The Chinese Rites controversy, which ended today in 1715, in Papal condemnation, damaged the reputation of the Jesuits in Rome and in many ways was a precursor to the Suppression. The success of the Jesuit missions in China had been remarkable, building on the work of Mateo Ricci and was based on their deep appreciation of Chinese culture and Chinese History. This success was resented by other missionaries who were critical of the Jesuits' methods. There were three areas of contention, firstly Jesuit claims that Chinese terms could be used to designate the Christian God, secondly that the Confucian ceremonies were merely civil rites that Christians could attend and finally that Chinese ancestor worship was compatible with Christianity.
The Papal bull Ex Illa Die issued on the 19 March 1715 stated the following -
Pope Clement XI wishes to make the following facts permanently known to all the people in the world....
I. The West calls Deus [God] the creator of Heaven, Earth, and everything in the universe. Since the word Deus does not sound right i n the Chinese language, the Westerners in China and Chinese converts to Catholicism have used the term "Heavenly Lord" for many years. From now on such terms as "Heaven" and "Shangti" should not be used: Deus should be addressed as the Lord of Heaven, Earth, and everything in the universe. The tablet that bears the Chinese words "Reverence for Heaven" should not be allowed to hang inside a Catholic church and should be immediately taken down if already there.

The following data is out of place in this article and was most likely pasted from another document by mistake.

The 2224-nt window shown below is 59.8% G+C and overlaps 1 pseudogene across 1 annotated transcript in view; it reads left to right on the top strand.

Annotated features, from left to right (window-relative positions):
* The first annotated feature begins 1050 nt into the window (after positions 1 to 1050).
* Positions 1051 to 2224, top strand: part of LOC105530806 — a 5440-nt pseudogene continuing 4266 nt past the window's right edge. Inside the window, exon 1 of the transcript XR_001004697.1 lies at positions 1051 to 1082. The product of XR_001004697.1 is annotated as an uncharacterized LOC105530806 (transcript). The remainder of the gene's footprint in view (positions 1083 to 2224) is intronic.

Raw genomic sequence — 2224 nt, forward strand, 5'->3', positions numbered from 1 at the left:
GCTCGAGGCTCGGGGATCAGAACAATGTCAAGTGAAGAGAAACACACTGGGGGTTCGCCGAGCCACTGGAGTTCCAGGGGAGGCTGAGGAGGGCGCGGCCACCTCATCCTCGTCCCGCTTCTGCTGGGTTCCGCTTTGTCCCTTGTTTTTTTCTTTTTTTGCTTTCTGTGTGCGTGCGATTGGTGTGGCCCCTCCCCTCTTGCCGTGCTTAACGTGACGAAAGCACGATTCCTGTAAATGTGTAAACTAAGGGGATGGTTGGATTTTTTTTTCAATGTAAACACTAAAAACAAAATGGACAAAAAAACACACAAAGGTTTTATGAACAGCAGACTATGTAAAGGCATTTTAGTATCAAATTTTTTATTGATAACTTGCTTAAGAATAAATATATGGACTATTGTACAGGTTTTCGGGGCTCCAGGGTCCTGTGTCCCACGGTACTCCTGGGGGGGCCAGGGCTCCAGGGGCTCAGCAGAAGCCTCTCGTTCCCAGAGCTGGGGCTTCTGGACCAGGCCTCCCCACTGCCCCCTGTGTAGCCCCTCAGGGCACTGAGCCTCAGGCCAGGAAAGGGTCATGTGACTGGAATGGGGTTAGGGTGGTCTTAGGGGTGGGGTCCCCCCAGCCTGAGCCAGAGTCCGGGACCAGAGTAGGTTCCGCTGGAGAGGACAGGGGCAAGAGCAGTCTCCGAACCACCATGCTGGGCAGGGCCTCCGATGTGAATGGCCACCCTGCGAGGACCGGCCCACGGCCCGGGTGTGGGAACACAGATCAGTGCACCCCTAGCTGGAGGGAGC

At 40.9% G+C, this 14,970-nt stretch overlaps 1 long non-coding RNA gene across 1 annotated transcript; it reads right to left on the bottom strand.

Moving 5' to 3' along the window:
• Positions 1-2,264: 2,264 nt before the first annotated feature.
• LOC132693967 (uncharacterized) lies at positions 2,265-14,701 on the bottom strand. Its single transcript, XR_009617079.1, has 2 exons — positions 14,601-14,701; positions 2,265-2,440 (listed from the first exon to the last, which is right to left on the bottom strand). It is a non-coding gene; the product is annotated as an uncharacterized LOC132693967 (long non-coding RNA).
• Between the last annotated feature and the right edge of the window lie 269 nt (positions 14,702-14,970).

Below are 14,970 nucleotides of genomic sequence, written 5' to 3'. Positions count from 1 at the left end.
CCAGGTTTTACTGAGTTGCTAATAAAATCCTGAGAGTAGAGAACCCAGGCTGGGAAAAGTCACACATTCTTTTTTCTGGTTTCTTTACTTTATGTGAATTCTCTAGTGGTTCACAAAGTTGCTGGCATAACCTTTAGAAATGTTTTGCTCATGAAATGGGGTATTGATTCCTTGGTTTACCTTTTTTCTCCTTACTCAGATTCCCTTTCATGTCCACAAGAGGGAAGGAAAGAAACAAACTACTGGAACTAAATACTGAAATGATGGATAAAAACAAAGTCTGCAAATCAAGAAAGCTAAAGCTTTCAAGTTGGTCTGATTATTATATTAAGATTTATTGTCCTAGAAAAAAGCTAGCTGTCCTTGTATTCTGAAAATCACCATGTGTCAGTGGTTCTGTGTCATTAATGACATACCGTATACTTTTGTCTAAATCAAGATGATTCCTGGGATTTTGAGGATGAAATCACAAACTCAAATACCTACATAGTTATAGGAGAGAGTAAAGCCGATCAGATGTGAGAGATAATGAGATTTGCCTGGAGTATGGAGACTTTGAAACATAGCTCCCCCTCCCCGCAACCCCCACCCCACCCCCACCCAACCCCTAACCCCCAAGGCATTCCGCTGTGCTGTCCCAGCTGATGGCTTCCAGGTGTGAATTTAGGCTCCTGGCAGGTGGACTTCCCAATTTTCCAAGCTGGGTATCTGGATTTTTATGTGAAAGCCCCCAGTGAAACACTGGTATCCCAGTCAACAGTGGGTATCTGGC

II. The spring and autumn worship of Confucius, together with the worship of ancestors, is not allowed among Catholic converts. It is not allowed even though the converts appear in the ritual as bystanders, because to be a bystander in this ritual is as pagan as to participate in it actively.
III. Chinese officials and successful candidates in the metropolitan, provincial, or prefectural examinations, if they have been converted to Roman Catholicism, are not allowed to worship in Confucian temples on the first and fifteenth days of each month. The same prohibition is applicable to all the Chinese Catholics who, as officials, have recently arrived at their posts or who, as students, have recently passed the metropolitan, provincial, or prefectural examinations.
IV. No Chinese Catholics are allowed to worship ancestors in their familial temples.
V. Whether at home, in the cemetery, or during the time of a funeral, a Chinese Catholic is not allowed to perform the ritual of ancestor worship. He is not allowed to do so even if he is in company with nonChristians. Such a ritual is heathen in nature regardless of the circumstances.
Despite the above decisions, I have made it clear that other Chinese customs and traditions that can in no way be interpreted as heathen in nature should be allowed to continue among Chinese converts. The way the Chinese manage their households or govern their country should by no means be interfered with. As to exactly what customs should or should not be allowed to continue, the papal legate in China will make the necessary decisions. In the absence of the papal legate, the responsibility of making such decisions should rest with the head of the China mission and the Bishop of China. In short, customs and traditions that are not contradictory to Roman Catholicism will be allowed, while those that are clearly contradictory to it will not be tolerated under any circumstances.